Immunosuppression and immunomodulation are valuable therapeutic approaches for managing neuroimmunological diseases. In times of the Coronavirus disease 2019 (COVID-19) pandemic, clinicians must deal with the question of whether immunotherapy should currently be initiated or discontinued in neurological patients. Uncertainty exists especially because different national medical associations publish different recommendations on the extent to which immunotherapies must be continued, monitored, or possibly switched during the current pandemic.
Based on the most recently available data both about the novel coronavirus and the approved immunotherapies for neurological diseases, we provide an updated overview that includes current treatment strategies and the associated COVID-19 risk, but also the potential of immunotherapies to treat COVID-19.
Outstanding questions and concluding remarks
In general, immunotherapies are a mainstay in the management of neuroimmunological diseases, while it is still unclear whether and how they increase the risk of COVID-19 and its complications. The risks of treatment cessation can be higher than the risk of a worsened COVID-19 disease course under ongoing immunotherapy. In this context, factors such as the local prevalence rate for COVID-19 might also play a role regarding future therapeutic decisions.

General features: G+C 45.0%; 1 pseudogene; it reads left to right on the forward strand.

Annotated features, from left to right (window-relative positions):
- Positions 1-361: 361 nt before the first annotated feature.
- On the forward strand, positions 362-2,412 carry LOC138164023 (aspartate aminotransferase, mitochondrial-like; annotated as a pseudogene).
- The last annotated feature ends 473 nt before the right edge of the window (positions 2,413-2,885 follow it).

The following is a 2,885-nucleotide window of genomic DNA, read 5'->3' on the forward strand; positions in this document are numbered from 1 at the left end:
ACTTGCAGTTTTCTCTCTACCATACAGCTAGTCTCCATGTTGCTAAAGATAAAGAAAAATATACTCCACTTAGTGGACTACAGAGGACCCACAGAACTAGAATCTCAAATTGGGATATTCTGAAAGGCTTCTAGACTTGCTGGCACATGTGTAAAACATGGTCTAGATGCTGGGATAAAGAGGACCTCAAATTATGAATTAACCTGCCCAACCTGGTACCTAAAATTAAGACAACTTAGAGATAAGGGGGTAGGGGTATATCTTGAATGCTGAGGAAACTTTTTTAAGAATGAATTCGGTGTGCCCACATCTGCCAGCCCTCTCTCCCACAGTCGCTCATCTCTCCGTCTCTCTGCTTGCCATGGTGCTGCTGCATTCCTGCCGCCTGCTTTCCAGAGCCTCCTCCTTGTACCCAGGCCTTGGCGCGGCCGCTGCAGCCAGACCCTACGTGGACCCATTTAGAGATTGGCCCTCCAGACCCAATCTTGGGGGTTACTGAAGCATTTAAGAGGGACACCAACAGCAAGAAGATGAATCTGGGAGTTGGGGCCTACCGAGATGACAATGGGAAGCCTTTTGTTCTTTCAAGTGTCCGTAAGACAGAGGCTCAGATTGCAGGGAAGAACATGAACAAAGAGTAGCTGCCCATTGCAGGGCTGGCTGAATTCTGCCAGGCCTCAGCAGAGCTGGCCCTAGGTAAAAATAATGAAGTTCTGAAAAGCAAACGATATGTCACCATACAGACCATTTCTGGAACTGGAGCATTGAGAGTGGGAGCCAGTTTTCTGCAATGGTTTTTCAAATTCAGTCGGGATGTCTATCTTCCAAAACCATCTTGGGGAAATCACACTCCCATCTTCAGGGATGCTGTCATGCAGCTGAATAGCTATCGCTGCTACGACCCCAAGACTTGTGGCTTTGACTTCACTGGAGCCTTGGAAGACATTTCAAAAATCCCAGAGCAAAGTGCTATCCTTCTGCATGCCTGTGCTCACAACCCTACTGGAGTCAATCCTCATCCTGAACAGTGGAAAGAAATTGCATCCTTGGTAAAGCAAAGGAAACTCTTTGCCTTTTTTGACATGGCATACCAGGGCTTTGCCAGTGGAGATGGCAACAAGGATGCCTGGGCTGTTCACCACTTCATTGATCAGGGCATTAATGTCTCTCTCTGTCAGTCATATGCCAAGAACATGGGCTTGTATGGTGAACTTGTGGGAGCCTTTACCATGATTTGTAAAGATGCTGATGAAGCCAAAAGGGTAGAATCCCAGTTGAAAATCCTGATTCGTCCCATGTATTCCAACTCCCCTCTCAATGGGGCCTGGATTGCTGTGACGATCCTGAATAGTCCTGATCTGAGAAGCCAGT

Moreover, the current lockdown in various countries around the world has led to limited availability of healthcare services. Future studies should therefore also investigate the relationship between such treatment delay and disease activity. In general, the potential long-term risk of infection must be considered in future treatment decisions. Hence, approved selective immunotherapies from other indications should also be investigated for their use in rare neuroinflammatory diseases. It is, therefore, appropriate to amend the off-label use regulations and, in particular, to consider immunological investigations. In this review, we have outlined several beneficial aspects of immunotherapies in COVID-19 cases: antiviral effects of IFN-ß, CsA, and teriflunomide; leukocyte sequestration by natalizumab or S1PR modulators; complement inhibition by eculizumab; as well as potential immunoregulatory effects in terms of a cytokine storm by IVIG or GCS. So far, however, the experience is limited to therapies that target IL-6. This is mainly explained by previous successful observations with tocilizumab in CRS, which seems to be a hallmark in severe COVID-19 cases [87,88]. The major challenge of the current and future COVID-19 studies investigating the above-mentioned therapies could be to determine the right time for starting and discontinuing treatment. Several biomarkers are available to identify the beginning of the host response phase and should be considered as regular inclusion criteria in clinical trials . The use of immunotherapies other than tocilizumab beyond clinical trials or without using a standardized definition for the inflammatory host phase should be avoided, as neither success nor failure will allow conclusions to be drawn.
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